Yeah. Absolutely. It's funny because if you had telekinesis and you were going on a rampage, that's just what would happen. If this was a real event, everyone would say, 'that kid just went Akira on everyone.' And that was something I used to say growing up, 'I'm gonna go Akira on them.' When Max [Landis the screenwriter] and I were talking about the script before it was even written we'd just say, 'And then he just basically goes Akira on them.' So...

Anime is a form of animation that happens to originate or is associated with Japan, so it is no surprise that it has a big influence on American animation and cartoons. Avatar: The Last Airbender is a series that comes to many people’s minds when talking about anime influence in American cartoons. The art style and animation style used in Avatar is influenced by various forms of anime. The creators of Avatar, Bryan Konietzko and Michael Dante DiMartino, confirmed gaining inspiration for Avatar from Studio Ghibli films in a magazine interview. Konietzko and DiMartino say:

The best anime balances great action sequences with humor and emotion, something we try to do on Avatar. We love all the films of Hayao Miyazaki, especially Spirited Away and Princess Mononoke. Both movies deal with spirituality and the environment in an entertaining way. Also, there's a lot of great animation.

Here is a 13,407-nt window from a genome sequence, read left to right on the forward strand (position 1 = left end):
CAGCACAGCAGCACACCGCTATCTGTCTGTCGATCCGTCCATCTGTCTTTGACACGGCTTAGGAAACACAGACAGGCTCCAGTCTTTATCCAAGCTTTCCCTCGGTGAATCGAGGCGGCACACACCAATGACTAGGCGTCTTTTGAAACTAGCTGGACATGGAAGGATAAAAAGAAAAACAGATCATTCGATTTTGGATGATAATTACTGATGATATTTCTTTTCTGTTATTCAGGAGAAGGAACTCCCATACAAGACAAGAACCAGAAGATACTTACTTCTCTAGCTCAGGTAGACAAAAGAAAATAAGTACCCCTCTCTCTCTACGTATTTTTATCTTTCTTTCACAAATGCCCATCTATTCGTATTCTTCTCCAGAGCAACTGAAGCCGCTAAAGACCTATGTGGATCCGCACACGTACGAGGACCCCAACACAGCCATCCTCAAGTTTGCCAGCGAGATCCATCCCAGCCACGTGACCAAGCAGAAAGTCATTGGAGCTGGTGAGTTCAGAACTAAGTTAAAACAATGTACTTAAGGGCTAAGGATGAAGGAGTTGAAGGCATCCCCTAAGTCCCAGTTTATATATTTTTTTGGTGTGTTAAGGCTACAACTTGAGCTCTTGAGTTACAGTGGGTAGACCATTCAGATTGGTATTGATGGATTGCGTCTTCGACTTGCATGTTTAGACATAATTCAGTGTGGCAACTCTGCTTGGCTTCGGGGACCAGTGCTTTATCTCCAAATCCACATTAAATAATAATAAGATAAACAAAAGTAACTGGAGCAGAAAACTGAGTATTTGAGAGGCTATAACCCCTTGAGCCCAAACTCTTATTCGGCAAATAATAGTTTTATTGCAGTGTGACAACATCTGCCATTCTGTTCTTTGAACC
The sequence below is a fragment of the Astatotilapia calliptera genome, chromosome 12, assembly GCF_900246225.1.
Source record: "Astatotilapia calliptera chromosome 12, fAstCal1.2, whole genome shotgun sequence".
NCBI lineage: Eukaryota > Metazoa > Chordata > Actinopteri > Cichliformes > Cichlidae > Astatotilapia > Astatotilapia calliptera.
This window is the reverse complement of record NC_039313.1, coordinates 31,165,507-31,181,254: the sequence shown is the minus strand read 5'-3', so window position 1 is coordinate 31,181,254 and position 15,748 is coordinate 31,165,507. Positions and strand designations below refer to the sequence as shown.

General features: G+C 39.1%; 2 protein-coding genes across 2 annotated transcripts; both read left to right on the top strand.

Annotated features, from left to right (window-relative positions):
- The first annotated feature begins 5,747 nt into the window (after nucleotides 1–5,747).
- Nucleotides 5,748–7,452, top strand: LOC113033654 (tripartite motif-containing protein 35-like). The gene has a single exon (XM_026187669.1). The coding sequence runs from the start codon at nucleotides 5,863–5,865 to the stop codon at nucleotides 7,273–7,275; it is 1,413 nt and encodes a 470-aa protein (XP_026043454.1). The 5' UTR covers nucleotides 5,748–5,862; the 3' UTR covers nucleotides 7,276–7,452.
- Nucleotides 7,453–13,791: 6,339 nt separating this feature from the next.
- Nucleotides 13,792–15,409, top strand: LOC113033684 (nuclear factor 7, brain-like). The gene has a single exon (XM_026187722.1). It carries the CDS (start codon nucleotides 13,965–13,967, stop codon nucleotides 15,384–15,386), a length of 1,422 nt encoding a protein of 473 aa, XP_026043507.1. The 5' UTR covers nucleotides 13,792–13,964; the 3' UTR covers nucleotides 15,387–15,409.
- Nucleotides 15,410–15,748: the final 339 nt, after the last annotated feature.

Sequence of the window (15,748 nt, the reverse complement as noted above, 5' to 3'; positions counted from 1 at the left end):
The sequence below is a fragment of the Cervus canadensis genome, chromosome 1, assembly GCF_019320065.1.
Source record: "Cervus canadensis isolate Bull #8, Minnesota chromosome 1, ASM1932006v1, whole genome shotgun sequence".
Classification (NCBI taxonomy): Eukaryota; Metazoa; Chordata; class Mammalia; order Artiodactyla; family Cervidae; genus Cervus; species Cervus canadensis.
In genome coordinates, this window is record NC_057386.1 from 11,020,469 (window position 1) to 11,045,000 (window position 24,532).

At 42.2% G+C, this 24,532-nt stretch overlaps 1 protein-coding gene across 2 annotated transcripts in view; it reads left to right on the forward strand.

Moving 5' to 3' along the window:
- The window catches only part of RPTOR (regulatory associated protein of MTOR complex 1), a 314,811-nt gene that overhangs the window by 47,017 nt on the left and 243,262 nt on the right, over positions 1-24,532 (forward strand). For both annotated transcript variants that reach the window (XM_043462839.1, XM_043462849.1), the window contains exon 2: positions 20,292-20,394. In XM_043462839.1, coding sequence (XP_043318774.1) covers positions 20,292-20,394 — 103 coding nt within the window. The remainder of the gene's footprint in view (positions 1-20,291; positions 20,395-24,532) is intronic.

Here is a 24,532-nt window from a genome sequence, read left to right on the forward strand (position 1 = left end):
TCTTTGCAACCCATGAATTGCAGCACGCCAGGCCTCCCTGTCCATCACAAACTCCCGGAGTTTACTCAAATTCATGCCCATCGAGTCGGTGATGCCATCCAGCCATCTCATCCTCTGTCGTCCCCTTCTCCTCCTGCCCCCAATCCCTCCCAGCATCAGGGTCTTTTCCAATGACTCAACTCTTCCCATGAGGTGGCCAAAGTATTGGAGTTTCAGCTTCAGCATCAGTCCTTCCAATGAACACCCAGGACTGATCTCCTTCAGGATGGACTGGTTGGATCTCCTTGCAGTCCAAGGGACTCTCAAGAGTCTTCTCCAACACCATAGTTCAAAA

Studio Ghibli is known for having many notable films that are loved throughout cultures and were a part of many children’s childhoods, some films consist of Spirited Away, My Neighbor Totoro, Howl’s Moving Castle and Princess Mononoke. In an interview with the artists of Avatar, they said that Appa’s design was based on the Catbus from My Neighbor Totoro. Avatar: The Last Airbender was such a popular series that it got its own spin off series called The Legend of Korra. Just like Avatar, The Legend of Korra was heavily influenced by anime with its art style and animation style. It carried everything from the original series and expanded on it, the bending was used in more creative ways and was given a more convoluted story. Castlevania is an action adventure, gothic styled, horror video game series created and developed by Konami. Castlevania follows the Belmont clan which is a family of vampire hunters who wield mystical weapons and items as they wage war against the immortal vampire, Dracula, throughout generations. This video game series got its own animated adaptation in July 7, 2017 and was released on Netflix as a Netflix Original. This adaptation follows Trevor Belmont trying to save eastern Europe from extinction at the hands of Vlad Dracula Tepes. As Dracula and his legion of vampires are getting ready to launch an onslaught upon eastern Europe, Trevor Belmont shows up and he is not alone. Trevor and his comrades prepare to battle Dracula and his vampires in order to keep eastern Europe safe. This animated adaptation is heavily influenced by anime, the director of the film, Adi Shankar, speaks on how anime inspired the animation and story style. Adi Shankar says: